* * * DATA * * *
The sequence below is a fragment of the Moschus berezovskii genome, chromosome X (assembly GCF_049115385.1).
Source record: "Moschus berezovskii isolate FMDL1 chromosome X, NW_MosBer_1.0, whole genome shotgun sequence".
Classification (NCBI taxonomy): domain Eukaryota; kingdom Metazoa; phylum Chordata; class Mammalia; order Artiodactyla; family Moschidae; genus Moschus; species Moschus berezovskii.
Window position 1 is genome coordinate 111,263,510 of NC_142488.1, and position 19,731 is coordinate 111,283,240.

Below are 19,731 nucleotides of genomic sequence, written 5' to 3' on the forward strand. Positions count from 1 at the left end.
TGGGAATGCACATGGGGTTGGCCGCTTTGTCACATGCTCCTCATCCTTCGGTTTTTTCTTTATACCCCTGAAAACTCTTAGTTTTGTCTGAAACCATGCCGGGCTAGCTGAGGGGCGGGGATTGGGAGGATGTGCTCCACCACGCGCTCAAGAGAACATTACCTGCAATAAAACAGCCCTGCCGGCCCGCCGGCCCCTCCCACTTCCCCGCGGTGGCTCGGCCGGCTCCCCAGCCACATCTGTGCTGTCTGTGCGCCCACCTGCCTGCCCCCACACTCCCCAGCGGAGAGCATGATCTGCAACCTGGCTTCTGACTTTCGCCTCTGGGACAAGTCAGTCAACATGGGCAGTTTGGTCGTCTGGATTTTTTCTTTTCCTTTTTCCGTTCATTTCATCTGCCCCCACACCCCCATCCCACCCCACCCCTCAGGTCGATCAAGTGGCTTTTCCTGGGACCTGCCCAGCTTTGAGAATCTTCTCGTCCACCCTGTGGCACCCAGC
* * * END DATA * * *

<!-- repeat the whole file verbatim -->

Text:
The sequence below is a fragment of the Moschus berezovskii genome, chromosome X (assembly GCF_049115385.1).
Source record: "Moschus berezovskii isolate FMDL1 chromosome X, NW_MosBer_1.0, whole genome shotgun sequence".
Classification (NCBI taxonomy): domain Eukaryota; kingdom Metazoa; phylum Chordata; class Mammalia; order Artiodactyla; family Moschidae; genus Moschus; species Moschus berezovskii.
Window position 1 is genome coordinate 111,263,510 of NC_142488.1, and position 19,731 is coordinate 111,283,240.

Below are 19,731 nucleotides of genomic sequence, written 5' to 3' on the forward strand. Positions count from 1 at the left end.
TGGGAATGCACATGGGGTTGGCCGCTTTGTCACATGCTCCTCATCCTTCGGTTTTTTCTTTATACCCCTGAAAACTCTTAGTTTTGTCTGAAACCATGCCGGGCTAGCTGAGGGGCGGGGATTGGGAGGATGTGCTCCACCACGCGCTCAAGAGAACATTACCTGCAATAAAACAGCCCTGCCGGCCCGCCGGCCCCTCCCACTTCCCCGCGGTGGCTCGGCCGGCTCCCCAGCCACATCTGTGCTGTCTGTGCGCCCACCTGCCTGCCCCCACACTCCCCAGCGGAGAGCATGATCTGCAACCTGGCTTCTGACTTTCGCCTCTGGGACAAGTCAGTCAACATGGGCAGTTTGGTCGTCTGGATTTTTTCTTTTCCTTTTTCCGTTCATTTCATCTGCCCCCACACCCCCATCCCACCCCACCCCTCAGGTCGATCAAGTGGCTTTTCCTGGGACCTGCCCAGCTTTGAGAATCTTCTCGTCCACCCTGTGGCACCCAGC